Product life extension model implementation requires significant digital investments. Companies with such a model in place are investing the most in data management and analytics (60%) and technologies to nudging and incentivizing circular behaviors (20%). The first area is linked to the need to know as much as possible about the products and their life-cycle status. The latter underpins the need for active user participation in order to extend the life of products. Only then can remanufacture-, regenerate-, repair- and upgrade services be successful.
Product as a service
These models imply that companies market services rather than their products through lease or pay-for-use arrangement versus the conventional buy-to-own approach. It intrinsically incentivizes a green product design and more efficient product use, thereby promoting a more sparing use of natural resources. This is currently the model facing more resistance in its adoption (18%). It is very innovative and risk-intense, since it requires a change in the revenue model. Nevertheless, the future potential will be understood as more companies are experimenting with it: among the companies that have adopted this model only 2% say they have not experienced any benefits at all. The model is more adopted across Asia which could make sense as it requires consumers and users to be digitally savvy, and frequent users of apps and mobile technologies.
These models address under-utilization of products and assets by enabling shared use, access or ownership. This reduces the demand for new products and thus raw materials. Requiring active participation from the customer/user of the service, such models cannot be implemented within the company boundaries only. Among those with a sharing platform model in place, 23% answered that low awareness and inconvenience prevent active participation from consumers and poses a barrier to transition. On average this is perceived as a barrier by 18% for other models. Currently sharing platform is the least adopted model. Nevertheless, the future potential seems to be understood. While only 12% have currently implemented such a model, 24% have it on agenda in the next 5 years.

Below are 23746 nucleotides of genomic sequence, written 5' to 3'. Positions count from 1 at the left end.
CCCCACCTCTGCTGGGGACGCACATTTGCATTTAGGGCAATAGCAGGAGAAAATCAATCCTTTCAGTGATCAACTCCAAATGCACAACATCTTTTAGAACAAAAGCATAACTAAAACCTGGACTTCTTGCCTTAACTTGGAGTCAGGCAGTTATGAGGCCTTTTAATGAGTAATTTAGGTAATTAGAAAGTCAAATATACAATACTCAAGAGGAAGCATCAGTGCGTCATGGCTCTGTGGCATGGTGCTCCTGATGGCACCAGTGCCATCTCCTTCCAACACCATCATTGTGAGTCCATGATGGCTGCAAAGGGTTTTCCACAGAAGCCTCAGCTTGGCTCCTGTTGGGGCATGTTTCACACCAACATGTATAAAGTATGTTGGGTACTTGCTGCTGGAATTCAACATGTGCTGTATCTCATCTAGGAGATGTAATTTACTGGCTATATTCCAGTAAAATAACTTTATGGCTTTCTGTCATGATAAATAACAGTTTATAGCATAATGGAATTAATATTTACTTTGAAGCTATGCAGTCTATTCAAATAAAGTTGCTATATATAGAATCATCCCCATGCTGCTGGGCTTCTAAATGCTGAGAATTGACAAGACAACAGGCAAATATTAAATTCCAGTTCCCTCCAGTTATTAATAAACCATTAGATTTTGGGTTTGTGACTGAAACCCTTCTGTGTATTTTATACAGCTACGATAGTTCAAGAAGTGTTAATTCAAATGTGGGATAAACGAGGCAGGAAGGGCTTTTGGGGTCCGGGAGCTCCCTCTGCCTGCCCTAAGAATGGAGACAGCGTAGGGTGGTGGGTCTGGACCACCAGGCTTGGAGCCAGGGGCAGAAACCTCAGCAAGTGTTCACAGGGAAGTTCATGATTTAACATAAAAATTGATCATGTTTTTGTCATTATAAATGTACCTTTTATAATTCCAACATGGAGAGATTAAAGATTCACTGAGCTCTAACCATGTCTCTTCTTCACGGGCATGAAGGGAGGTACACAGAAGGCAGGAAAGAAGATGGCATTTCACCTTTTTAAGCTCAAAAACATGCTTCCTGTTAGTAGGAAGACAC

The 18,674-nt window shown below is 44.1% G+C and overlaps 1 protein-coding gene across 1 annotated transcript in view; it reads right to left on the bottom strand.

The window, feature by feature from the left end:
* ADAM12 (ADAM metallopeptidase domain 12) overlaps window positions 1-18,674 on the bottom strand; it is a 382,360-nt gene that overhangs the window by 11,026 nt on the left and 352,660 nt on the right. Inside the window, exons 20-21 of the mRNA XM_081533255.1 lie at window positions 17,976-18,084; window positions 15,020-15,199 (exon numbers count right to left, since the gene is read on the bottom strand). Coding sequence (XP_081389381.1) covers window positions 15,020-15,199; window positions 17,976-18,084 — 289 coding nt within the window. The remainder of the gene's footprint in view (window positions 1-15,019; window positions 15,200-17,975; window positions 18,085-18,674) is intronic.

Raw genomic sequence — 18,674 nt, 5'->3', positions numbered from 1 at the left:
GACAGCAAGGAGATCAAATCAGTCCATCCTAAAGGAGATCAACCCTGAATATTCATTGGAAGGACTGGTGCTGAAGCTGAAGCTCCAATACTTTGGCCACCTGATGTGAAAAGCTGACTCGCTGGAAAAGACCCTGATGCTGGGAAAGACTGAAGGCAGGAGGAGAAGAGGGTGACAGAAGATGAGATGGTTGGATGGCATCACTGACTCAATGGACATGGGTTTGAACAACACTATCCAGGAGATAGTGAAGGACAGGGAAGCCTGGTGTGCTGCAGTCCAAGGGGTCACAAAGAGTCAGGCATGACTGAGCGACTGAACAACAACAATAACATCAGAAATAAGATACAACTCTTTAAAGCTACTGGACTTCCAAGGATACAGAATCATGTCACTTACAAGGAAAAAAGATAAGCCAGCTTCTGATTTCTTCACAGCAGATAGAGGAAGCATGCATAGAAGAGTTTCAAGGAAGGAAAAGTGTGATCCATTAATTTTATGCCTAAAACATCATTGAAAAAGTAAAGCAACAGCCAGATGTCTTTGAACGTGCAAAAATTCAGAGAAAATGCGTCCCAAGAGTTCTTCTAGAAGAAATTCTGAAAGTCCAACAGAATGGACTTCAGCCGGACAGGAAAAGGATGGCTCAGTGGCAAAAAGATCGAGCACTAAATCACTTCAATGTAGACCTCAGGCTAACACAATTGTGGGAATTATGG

Experience shows that sharing platforms require the highest investment in digital technologies. To make them accessible, user-friendly and efficient, particularly relevant digital technologies are data management systems, track-and-trace, traceability solutions and IoT platforms, and platforms for asset sharing, information sharing and collaboration.
Where are we headed?
In 2021, the earth overshooting day fell on July 29. This marked the day in which society’s demand for ecological resources and services in a single year exceeded what the earth can regenerate within the same year. Achieving a circular economy is crucial for society to cope with the challenges of climate change and limited resources and deliver on our Sustainable Development Goals (SDGs). The pace of transformation is the main challenge in the years to come. Active partnerships among regulators, companies and consumers are essential to accelerate. Regulators are under pressure to lead the way, ensuring a correct distribution of opportunities and investments while providing enabling frameworks. In light of this, initiatives such as the USA Green New Deal and the EU Circular Economy Action Plan, setting ambitious goals for the application of circular economy, are essential to lead us in the right direction.
Author: Federica Guelfi - Circular economy project manager, DNV